Neil Sanders, managing director of GlobalData Retail, is skeptical that Wayfair’s numbers are sustainable. He attributes much of Wayfair’s online sales boom to the fact that many stores were closed during the pandemic, a reality that could slow post-pandemic online growth for thousands other brands that have seen unprecedented success online.

In an interview with MarketWatch, Saunders said, “From our data, consumers have already started to return to physical stores and online penetration levels in furniture and home furnishings have dropped from their peak in April. While we believe online sales will remain elevated in home related categories . . . the trends of this quarter will not be repeated indefinitely.”

Adobe found similar data. While online sales increased 55% year over year in July, Adobe found online sales have begun tapering off in the summer months with the reopening of many brick and mortar stores.

Saunders said that in addition to a recent drop in the number of online sales, competition is also a concern for businesses like Wayfair, especially now that so many other retailers are in the online space and loyalty shock at the start of the pandemic pushed many consumers to new retailers.

“A lot of retailers are now investing more in digital and this inevitably means that online competition in home will rise over the next few years,” Saunders said. “This will place even more pressure on Wayfair to maintain market share which possibly means higher spending on advertising and customer acquisition: the very thing that it can’t afford.”

So what does it all mean?

Ecommerce brands are excited about the success they’ve found online during the pandemic, but there’s also concern from market experts that any gains will be tempered when brick and mortar locations reopen. Regardless, consumer behavior shows that many of the changes made during COVID-19 may be here to stay.

McKinsey estimates over 60% of global consumers have changed their shopping behavior, and of the respondents surveyed in the U.S. and U.K., 73-80% intend to continue their adopted behavior.

Increased Ecommerce Adoption, McKinsey study | Pattern

Brands across the country are re-evaluating personnel, technologies, and capabilities investments to support their businesses when they emerge out of the pandemic. Having a digital presence and an omnichannel presence matters more than ever, especially in times of crisis.

While much of the future of ecommerce is uncertain, shoppers are proving to be more online than ever.

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Sept 26, 2022

Top 5 Ways to Prepare for Peak with Google Ads

Peak season is almost upon us and with all signs pointing to it starting earlier than ever, with Christmas gifting searches now ramping up in August and September, it’s time to start preparing for peak. In this article, we’re sharing our top five tips for planning and preparing for peak season with Google Ads and the strategies required to get your Paid Search ready so you can drive success over this crucial period.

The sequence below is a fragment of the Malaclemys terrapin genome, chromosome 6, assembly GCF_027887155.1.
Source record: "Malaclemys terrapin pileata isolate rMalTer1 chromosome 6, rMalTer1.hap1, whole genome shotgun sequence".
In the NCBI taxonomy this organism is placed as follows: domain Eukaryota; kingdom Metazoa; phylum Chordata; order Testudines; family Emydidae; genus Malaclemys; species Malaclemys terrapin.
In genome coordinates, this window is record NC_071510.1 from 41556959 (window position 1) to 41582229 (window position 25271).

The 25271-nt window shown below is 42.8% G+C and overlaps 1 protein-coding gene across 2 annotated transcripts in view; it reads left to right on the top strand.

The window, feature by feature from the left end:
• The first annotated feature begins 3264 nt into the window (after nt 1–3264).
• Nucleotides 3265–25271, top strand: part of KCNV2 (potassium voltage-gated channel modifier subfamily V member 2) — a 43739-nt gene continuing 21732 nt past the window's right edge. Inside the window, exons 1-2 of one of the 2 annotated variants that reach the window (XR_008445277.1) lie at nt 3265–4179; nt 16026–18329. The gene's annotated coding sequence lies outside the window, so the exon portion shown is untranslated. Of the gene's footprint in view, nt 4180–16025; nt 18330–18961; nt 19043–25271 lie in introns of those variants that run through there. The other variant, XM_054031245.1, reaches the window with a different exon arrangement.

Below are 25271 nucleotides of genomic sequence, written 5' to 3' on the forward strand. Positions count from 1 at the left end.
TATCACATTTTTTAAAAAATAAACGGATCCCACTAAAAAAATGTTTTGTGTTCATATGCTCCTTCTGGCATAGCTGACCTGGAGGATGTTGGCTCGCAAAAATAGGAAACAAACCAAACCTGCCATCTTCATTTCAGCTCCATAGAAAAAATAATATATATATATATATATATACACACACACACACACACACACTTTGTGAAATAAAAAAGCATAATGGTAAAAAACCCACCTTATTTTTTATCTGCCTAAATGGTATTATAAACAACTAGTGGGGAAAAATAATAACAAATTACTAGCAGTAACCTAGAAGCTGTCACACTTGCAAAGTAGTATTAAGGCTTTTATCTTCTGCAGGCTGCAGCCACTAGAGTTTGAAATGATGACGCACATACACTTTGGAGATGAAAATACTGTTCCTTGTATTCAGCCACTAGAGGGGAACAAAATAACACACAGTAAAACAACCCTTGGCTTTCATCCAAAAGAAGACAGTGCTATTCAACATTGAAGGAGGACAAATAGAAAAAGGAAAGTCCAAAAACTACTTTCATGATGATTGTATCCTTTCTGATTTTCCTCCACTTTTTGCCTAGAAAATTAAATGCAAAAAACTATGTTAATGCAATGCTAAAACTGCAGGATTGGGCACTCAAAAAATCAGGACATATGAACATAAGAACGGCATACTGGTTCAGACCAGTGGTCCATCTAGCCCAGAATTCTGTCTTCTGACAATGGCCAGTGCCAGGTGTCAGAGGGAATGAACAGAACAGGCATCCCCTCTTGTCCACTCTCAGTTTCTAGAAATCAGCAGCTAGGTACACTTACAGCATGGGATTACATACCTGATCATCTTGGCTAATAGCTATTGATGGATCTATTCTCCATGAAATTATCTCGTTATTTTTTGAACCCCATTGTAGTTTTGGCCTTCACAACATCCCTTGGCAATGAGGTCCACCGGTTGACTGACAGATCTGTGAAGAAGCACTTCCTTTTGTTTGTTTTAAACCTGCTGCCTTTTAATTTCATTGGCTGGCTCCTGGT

1. Go Early

In 2021, gifting search terms started increasing in popularity in August. The general trend is that people are looking, researching and weighing their options early, so it’s best to start your Paid activity early to ensure that you’re capturing that early research traffic. This will help drive revenue alongside aiding those consumers who are in their research phase.

From 2020 to 2021, spend during Cyber Week actually only rose 2% but in the weeks leading up to it, it increased by 16%. However, Cyber Week is still the biggest period during the latter half of the year, accounting for 23% of all online spend by consumers over peak. Being prepared and starting early will help you to maximise your time during this period.

2. Get Ready for Privacy Changes

 According to Google, 48% of global consumers have stopped buying or using a service due to privacy concerns. Privacy is front of mind when consumers are shopping online and we know that Google is phasing out 3rd party cookies in 2023. This is going to make it much harder to track users online and it’s something that brands need to think about this now – waiting isn’t an option.

From a Google Ads point of view, you want to ensure you have set up the Google Ads tag across your site and have enabled ‘Enhanced Conversions’, which ensures all conversions are tracked and allows you to monitor other actions such as ‘Add to Cart.’ This is relatively easy to set up, especially if you use ‘Google Tag Manager’.

It’s also vitally important that you build up your first-party data during this time as this is data you own and it can be used when targeting consumers that have provided your brand with their email address. Pattern’s own experience shows that by segmenting and using first-party data, you can see a 10% improvement in revenue and ROI.

3. Ensure Consumers Can Discover your Brand

A full-funnel approach is now more important than ever as consumers become more discerning and have more choices than ever of where to shop.

Pattern has seen success with Google Ads’ ‘Discovery Campaigns’ (image-based ads that appear on Google platforms such as Gmail and the Google app), which have driven success both from a traffic and revenue perspective.